In my previous post, I wrote that I was having trouble with my ten-year-old girl character. I want to make her feisty, but I am starting her off as kind of a blob. I want girls to identify with her, but it is kind of hard. They would have to trust me for the first half of the book. I have a ten-year-old daughter in my household. If she makes it through the first half of any book, it is amazing.
I've been reading the book Packaging Girlhood. I just finished the chapter on the princess movies/books and what stereotypes they use. Their examination of the movies showed that the main characters often have traits that show off weaknesses such as clumsiness and awkwardness so that girls out there can relate to their self-consciousness. Is that the number one attribute that girls relate to? And yet, I was falling into that trap. My character was nondescript and lonely. I've decided to rewrite my character as a smart girl who the system just forgot. Maybe she does blend into the background a little, but that's because teachers don't call on girls as much as they call on boys in the class. Also, teachers don't need to concentrate on the smart kids. They are the ones who are doing well, so they don't need the encouragement. So I am going to give this girl a mind from the beginning. What if she's lonely because she is in a reading level beyond her peers?
The other point that Packaging Girlhood pointed out is another plot point in my book. I am going to give the girl someone to help her along, but the woman is in a grandmother role. Apparently, wise grandmother-types are the rage, at the expense of mother bonding. A few years ago, I boycotted the Disney princesses, not because they were silly stereotypes with unattainable cartoon-drawn bodies, but because I was sick of reading stories aloud to my daughter in which the protagonist had no mother. None of them have mothers. I would love to create a good mother/daughter story. I'm just not sure how to do it. One of the reasons that the orphan archetype does so well in youth literature is that it is a device that it gives the reader a tangible story to illustrate the process of separating from her parents and forging her own identity. Must a daughter disassociate from a mother to do this? A grandmother figure provides guidance, but is removed from the mother by a generation.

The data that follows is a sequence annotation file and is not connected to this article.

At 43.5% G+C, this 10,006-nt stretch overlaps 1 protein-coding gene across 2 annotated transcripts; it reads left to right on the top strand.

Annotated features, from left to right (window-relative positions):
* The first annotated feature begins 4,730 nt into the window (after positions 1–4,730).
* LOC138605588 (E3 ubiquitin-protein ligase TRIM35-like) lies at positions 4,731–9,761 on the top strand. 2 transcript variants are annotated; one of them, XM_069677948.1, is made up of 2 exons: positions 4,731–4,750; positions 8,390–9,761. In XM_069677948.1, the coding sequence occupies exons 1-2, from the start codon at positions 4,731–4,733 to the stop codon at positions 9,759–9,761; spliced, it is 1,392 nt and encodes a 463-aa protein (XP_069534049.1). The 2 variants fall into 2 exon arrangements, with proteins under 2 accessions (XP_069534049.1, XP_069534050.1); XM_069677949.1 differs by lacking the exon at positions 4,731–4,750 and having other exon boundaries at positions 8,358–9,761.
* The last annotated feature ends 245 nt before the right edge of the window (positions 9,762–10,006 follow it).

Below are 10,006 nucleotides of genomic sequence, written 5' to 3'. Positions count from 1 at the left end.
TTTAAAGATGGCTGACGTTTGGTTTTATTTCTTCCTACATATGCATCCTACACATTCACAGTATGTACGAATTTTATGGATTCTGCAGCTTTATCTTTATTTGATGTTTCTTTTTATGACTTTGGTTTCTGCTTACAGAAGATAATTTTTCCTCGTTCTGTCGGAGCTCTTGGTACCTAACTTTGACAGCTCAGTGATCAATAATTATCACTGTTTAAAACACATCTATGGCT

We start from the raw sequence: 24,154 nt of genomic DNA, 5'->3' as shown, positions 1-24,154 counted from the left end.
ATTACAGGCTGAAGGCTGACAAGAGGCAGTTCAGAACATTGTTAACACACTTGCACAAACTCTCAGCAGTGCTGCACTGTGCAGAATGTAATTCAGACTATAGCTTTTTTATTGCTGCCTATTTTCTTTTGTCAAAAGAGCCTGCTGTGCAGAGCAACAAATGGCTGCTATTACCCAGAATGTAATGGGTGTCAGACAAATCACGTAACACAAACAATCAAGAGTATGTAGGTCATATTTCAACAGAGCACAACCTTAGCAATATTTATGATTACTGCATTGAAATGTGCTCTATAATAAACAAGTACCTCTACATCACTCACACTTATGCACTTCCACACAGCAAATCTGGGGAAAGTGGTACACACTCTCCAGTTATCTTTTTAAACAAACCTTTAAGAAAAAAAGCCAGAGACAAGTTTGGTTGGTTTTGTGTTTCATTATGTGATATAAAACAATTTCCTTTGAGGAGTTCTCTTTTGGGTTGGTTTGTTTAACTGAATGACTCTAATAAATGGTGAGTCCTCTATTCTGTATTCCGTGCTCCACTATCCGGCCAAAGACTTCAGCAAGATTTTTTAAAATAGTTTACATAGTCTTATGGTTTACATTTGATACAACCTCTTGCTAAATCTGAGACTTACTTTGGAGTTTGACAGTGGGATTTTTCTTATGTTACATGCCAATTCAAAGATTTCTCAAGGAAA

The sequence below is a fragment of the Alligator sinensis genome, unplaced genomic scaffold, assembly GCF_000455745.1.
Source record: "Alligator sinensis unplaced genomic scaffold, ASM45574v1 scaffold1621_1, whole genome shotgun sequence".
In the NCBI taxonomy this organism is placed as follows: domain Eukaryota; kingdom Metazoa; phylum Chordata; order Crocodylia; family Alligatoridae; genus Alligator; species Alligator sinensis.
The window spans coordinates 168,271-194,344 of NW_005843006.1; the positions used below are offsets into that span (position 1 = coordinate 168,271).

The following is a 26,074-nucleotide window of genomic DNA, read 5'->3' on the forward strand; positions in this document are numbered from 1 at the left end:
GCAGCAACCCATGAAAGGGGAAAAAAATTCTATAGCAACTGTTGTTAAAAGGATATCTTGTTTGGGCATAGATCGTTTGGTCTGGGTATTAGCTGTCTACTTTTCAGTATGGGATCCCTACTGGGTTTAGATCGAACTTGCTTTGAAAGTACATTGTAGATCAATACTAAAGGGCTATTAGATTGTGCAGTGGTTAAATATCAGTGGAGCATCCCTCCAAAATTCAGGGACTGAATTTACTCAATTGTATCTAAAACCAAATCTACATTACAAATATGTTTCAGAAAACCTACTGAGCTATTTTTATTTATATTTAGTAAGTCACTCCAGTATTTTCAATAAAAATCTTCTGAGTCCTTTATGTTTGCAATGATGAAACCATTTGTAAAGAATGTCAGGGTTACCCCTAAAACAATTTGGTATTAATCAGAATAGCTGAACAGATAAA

I won't get a chance to write more of my novel today. I am going to a bridal shower which is 2 1/2 hours away. But you can bet, I'll be reading Packaging Girlhood in the car and taking some notes to better formulate my character to create her in the way I want to see girls portrayed.
For my comment crew--What are some of the great girl characters in literature?
I'm thinking Harriet the Spy, Laura Ingalls, Lyra (from His Dark Materials), Margaret (Are you there God, It's Me Margaret). They are some of my favorites and today my gratitude moment is for them, the fabulous girl characters who were such a real part of my growing-up years that I count them as friends.
Who are your favs?